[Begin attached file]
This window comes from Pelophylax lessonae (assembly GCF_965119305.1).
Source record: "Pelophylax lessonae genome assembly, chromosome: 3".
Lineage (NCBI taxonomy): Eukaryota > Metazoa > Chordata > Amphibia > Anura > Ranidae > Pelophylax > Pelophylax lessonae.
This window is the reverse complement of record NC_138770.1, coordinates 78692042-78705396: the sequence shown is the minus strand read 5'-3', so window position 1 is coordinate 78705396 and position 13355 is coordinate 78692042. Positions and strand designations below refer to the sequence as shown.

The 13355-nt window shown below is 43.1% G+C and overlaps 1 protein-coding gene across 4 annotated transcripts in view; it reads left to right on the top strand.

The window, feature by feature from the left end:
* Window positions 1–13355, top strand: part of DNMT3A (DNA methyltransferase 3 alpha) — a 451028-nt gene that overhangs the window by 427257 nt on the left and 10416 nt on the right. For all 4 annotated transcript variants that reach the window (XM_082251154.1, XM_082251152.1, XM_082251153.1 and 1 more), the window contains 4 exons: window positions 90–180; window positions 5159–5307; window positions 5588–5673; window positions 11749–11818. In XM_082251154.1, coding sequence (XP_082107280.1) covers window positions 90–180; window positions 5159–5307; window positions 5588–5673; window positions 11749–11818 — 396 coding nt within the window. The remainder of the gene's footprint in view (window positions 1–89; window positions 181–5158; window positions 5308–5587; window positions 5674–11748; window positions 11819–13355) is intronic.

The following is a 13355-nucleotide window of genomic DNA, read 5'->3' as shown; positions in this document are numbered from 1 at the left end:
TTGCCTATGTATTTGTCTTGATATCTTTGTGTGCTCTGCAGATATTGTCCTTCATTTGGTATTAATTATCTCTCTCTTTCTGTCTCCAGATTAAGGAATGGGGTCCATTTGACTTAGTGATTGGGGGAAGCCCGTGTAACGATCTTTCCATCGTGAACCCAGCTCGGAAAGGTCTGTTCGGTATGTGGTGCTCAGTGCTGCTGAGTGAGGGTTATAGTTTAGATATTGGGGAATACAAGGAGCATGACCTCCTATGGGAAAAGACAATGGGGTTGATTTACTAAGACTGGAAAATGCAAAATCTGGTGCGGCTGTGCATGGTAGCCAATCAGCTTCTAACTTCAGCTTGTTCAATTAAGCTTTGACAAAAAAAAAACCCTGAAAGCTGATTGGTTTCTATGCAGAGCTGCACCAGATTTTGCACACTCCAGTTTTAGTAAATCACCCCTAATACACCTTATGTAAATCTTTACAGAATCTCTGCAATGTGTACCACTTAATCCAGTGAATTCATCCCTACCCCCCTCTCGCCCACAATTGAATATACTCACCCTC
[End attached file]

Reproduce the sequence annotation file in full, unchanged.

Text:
This window comes from Pelophylax lessonae (assembly GCF_965119305.1).
Source record: "Pelophylax lessonae genome assembly, chromosome: 3".
Lineage (NCBI taxonomy): Eukaryota > Metazoa > Chordata > Amphibia > Anura > Ranidae > Pelophylax > Pelophylax lessonae.
This window is the reverse complement of record NC_138770.1, coordinates 78692042-78705396: the sequence shown is the minus strand read 5'-3', so window position 1 is coordinate 78705396 and position 13355 is coordinate 78692042. Positions and strand designations below refer to the sequence as shown.

The 13355-nt window shown below is 43.1% G+C and overlaps 1 protein-coding gene across 4 annotated transcripts in view; it reads left to right on the top strand.

The window, feature by feature from the left end:
* Window positions 1–13355, top strand: part of DNMT3A (DNA methyltransferase 3 alpha) — a 451028-nt gene that overhangs the window by 427257 nt on the left and 10416 nt on the right. For all 4 annotated transcript variants that reach the window (XM_082251154.1, XM_082251152.1, XM_082251153.1 and 1 more), the window contains 4 exons: window positions 90–180; window positions 5159–5307; window positions 5588–5673; window positions 11749–11818. In XM_082251154.1, coding sequence (XP_082107280.1) covers window positions 90–180; window positions 5159–5307; window positions 5588–5673; window positions 11749–11818 — 396 coding nt within the window. The remainder of the gene's footprint in view (window positions 1–89; window positions 181–5158; window positions 5308–5587; window positions 5674–11748; window positions 11819–13355) is intronic.

The following is a 13355-nucleotide window of genomic DNA, read 5'->3' as shown; positions in this document are numbered from 1 at the left end:
TTGCCTATGTATTTGTCTTGATATCTTTGTGTGCTCTGCAGATATTGTCCTTCATTTGGTATTAATTATCTCTCTCTTTCTGTCTCCAGATTAAGGAATGGGGTCCATTTGACTTAGTGATTGGGGGAAGCCCGTGTAACGATCTTTCCATCGTGAACCCAGCTCGGAAAGGTCTGTTCGGTATGTGGTGCTCAGTGCTGCTGAGTGAGGGTTATAGTTTAGATATTGGGGAATACAAGGAGCATGACCTCCTATGGGAAAAGACAATGGGGTTGATTTACTAAGACTGGAAAATGCAAAATCTGGTGCGGCTGTGCATGGTAGCCAATCAGCTTCTAACTTCAGCTTGTTCAATTAAGCTTTGACAAAAAAAAAACCCTGAAAGCTGATTGGTTTCTATGCAGAGCTGCACCAGATTTTGCACACTCCAGTTTTAGTAAATCACCCCTAATACACCTTATGTAAATCTTTACAGAATCTCTGCAATGTGTACCACTTAATCCAGTGAATTCATCCCTACCCCCCTCTCGCCCACAATTGAATATACTCACCCTC